0:21:48.0 Mike Vacanti: That’s not cool, though, Jordan, anymore. That might have been cool in 2013, 2014, but hard work, it seems, in Internet land is, I don’t know, trying too hard or not enjoying life. It seems like there’s… And I could be completely off on this, but it seems like there’s an apathy towards hard work or not wanting to adopt that opinion that working really hard, having discipline, putting in a lot of hours is an essential, if not one of the most essential components of success in any business.


0:22:26.7 Jordan Syatt: Correct. I think a lot of that stems from… I think a lot of people have created this idea that if you work really hard at something and are super disciplined with something, well then, it must mean that you are not happy with yourself and you must not love yourself. If you’re working really hard at something, then there’s no way that you could actually be okay with yourself. And it’s like, “Where did you come up with that idea?” It’s like…


0:22:53.1 Mike Vacanti: “Why don’t you just… Why do you have to work so hard? Why don’t you just enjoy life?”


0:22:57.4 Jordan Syatt: Right. It’s like, “Why can’t you do both? Why can’t you work hard and enjoy life? Why is it… ” They’re creating a false dichotomy.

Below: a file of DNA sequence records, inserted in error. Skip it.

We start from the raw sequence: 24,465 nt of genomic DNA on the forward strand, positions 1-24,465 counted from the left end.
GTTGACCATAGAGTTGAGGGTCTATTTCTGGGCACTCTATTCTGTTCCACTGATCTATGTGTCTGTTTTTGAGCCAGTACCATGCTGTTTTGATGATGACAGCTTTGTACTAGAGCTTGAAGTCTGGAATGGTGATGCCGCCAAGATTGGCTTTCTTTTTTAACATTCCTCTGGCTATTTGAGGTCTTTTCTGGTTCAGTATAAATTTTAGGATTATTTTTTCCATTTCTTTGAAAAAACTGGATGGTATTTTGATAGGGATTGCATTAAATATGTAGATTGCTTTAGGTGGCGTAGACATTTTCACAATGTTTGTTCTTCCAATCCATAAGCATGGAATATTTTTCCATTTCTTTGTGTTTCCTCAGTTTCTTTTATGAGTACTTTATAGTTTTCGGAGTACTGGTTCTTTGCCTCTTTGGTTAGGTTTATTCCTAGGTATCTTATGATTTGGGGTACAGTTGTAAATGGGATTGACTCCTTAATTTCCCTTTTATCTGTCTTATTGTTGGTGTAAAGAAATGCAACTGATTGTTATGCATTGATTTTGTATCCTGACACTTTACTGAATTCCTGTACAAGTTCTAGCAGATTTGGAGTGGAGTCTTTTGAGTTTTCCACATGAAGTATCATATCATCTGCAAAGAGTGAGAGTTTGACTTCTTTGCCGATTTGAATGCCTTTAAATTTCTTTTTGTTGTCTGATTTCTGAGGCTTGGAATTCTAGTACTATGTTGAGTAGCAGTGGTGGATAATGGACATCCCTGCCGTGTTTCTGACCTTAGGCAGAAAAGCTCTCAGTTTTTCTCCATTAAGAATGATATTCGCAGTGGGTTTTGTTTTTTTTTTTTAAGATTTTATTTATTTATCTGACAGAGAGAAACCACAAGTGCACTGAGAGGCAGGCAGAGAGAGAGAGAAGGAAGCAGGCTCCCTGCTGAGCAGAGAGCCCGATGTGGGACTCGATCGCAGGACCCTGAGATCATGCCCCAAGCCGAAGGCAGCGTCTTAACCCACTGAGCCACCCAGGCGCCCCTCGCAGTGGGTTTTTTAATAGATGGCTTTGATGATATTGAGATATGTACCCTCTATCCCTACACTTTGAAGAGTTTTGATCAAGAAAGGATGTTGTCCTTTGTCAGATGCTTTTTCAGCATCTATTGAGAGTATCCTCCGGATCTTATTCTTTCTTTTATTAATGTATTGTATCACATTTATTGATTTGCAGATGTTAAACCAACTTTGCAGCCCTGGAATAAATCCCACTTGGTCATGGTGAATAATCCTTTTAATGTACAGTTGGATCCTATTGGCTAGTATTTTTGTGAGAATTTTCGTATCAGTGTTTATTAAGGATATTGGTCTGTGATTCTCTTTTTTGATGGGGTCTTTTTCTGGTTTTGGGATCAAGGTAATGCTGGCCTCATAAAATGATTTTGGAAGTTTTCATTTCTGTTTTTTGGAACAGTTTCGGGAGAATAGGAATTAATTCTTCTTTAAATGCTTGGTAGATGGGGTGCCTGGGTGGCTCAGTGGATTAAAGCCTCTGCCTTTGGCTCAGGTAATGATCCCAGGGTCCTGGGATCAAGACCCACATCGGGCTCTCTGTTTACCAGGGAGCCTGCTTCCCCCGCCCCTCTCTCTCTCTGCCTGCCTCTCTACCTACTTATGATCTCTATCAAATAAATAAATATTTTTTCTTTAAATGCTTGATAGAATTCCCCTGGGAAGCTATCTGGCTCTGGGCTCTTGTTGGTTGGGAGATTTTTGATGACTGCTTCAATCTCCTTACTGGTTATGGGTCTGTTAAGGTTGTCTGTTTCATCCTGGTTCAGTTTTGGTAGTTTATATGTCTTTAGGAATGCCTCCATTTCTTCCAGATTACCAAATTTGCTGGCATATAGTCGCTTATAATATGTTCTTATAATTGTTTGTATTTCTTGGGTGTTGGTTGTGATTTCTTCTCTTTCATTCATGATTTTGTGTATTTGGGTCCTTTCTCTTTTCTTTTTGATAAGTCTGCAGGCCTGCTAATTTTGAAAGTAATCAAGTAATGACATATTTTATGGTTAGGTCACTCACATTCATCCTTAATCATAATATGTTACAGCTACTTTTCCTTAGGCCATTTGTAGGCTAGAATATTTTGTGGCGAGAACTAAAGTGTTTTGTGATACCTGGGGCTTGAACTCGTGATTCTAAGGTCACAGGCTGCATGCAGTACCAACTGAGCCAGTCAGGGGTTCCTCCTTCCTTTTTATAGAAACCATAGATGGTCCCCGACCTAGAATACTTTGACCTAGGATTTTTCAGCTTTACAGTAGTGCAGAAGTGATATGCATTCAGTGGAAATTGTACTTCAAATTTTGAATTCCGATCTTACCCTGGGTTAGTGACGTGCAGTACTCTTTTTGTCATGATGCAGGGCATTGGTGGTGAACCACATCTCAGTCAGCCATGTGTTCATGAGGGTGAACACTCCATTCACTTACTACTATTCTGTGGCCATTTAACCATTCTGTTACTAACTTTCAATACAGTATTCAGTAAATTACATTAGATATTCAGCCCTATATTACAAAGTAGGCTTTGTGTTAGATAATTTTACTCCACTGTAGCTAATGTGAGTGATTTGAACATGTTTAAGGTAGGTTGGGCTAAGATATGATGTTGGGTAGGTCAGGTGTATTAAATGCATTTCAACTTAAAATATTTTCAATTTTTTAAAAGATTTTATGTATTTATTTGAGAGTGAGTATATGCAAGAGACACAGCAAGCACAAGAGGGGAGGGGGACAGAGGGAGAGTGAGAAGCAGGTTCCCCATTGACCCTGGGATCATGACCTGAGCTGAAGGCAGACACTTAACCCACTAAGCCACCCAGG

0:23:03.7 Mike Vacanti: “Why can’t you enjoy what you’re working on?”


0:23:05.1 Jordan Syatt: Yeah, yeah.


0:23:05.7 Mike Vacanti: It is a false dichotomy. That’s exactly right.


0:23:07.6 Jordan Syatt: Yeah.


0:23:08.5 Mike Vacanti: I like that you went with discipline. My thought was a little more granular, which was post consistency, meaning wherever you’re doing it, whether it’s website or Instagram or TikTok or podcast, but be consistent with it and be consistent for a very long time, which falls under the discipline umbrella as a component of building business.


0:23:37.9 Jordan Syatt: You good?


0:23:38.9 Mike Vacanti: Yeah, I’m looking at my list.


0:23:40.6 Jordan Syatt: Oh, got it. [chuckle]


0:23:41.0 Mike Vacanti: My questions list. [chuckle] You’re like, “What’s he squinting at? Your eyes okay?” [chuckle] Jordan and I are on video right now, by the way. He’s at home in Texas, I’m in Minnesota for a couple weeks, like I said, for my sister’s wedding, playing a little golf.